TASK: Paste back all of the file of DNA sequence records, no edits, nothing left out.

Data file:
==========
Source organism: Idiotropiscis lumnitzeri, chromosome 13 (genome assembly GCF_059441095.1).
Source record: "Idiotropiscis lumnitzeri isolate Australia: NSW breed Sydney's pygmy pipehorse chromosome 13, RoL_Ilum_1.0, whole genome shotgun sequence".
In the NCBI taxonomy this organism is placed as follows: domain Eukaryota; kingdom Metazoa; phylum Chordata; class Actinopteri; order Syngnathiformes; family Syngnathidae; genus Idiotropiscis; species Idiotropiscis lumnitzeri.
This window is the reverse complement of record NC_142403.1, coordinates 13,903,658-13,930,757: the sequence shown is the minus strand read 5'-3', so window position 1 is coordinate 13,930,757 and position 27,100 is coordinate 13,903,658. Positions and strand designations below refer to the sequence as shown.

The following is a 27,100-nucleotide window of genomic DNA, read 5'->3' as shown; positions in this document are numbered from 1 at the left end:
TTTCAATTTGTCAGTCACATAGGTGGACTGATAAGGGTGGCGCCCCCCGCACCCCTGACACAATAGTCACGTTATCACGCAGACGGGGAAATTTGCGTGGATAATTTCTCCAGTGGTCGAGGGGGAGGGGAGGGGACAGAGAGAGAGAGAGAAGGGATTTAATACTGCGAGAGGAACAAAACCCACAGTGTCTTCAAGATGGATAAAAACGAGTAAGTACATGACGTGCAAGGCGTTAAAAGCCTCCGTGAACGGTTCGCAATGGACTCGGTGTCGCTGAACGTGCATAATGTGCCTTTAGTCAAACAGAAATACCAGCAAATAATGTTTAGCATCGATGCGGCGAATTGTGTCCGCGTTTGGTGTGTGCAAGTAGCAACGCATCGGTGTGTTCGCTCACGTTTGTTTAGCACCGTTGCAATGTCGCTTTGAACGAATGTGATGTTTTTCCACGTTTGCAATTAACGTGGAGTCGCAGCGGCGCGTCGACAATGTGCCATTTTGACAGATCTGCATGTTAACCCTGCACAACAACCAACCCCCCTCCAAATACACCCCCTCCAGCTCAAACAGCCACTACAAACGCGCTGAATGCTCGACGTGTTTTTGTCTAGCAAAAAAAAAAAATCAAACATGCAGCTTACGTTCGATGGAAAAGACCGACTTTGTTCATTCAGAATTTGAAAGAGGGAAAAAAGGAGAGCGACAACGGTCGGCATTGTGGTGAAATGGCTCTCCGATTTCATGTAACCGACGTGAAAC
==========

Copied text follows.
Source organism: Idiotropiscis lumnitzeri, chromosome 13 (genome assembly GCF_059441095.1).
Source record: "Idiotropiscis lumnitzeri isolate Australia: NSW breed Sydney's pygmy pipehorse chromosome 13, RoL_Ilum_1.0, whole genome shotgun sequence".
In the NCBI taxonomy this organism is placed as follows: domain Eukaryota; kingdom Metazoa; phylum Chordata; class Actinopteri; order Syngnathiformes; family Syngnathidae; genus Idiotropiscis; species Idiotropiscis lumnitzeri.
This window is the reverse complement of record NC_142403.1, coordinates 13,903,658-13,930,757: the sequence shown is the minus strand read 5'-3', so window position 1 is coordinate 13,930,757 and position 27,100 is coordinate 13,903,658. Positions and strand designations below refer to the sequence as shown.

The following is a 27,100-nucleotide window of genomic DNA, read 5'->3' as shown; positions in this document are numbered from 1 at the left end:
TTTCAATTTGTCAGTCACATAGGTGGACTGATAAGGGTGGCGCCCCCCGCACCCCTGACACAATAGTCACGTTATCACGCAGACGGGGAAATTTGCGTGGATAATTTCTCCAGTGGTCGAGGGGGAGGGGAGGGGACAGAGAGAGAGAGAGAAGGGATTTAATACTGCGAGAGGAACAAAACCCACAGTGTCTTCAAGATGGATAAAAACGAGTAAGTACATGACGTGCAAGGCGTTAAAAGCCTCCGTGAACGGTTCGCAATGGACTCGGTGTCGCTGAACGTGCATAATGTGCCTTTAGTCAAACAGAAATACCAGCAAATAATGTTTAGCATCGATGCGGCGAATTGTGTCCGCGTTTGGTGTGTGCAAGTAGCAACGCATCGGTGTGTTCGCTCACGTTTGTTTAGCACCGTTGCAATGTCGCTTTGAACGAATGTGATGTTTTTCCACGTTTGCAATTAACGTGGAGTCGCAGCGGCGCGTCGACAATGTGCCATTTTGACAGATCTGCATGTTAACCCTGCACAACAACCAACCCCCCTCCAAATACACCCCCTCCAGCTCAAACAGCCACTACAAACGCGCTGAATGCTCGACGTGTTTTTGTCTAGCAAAAAAAAAAAATCAAACATGCAGCTTACGTTCGATGGAAAAGACCGACTTTGTTCATTCAGAATTTGAAAGAGGGAAAAAAGGAGAGCGACAACGGTCGGCATTGTGGTGAAATGGCTCTCCGATTTCATGTAACCGACGTGAAAC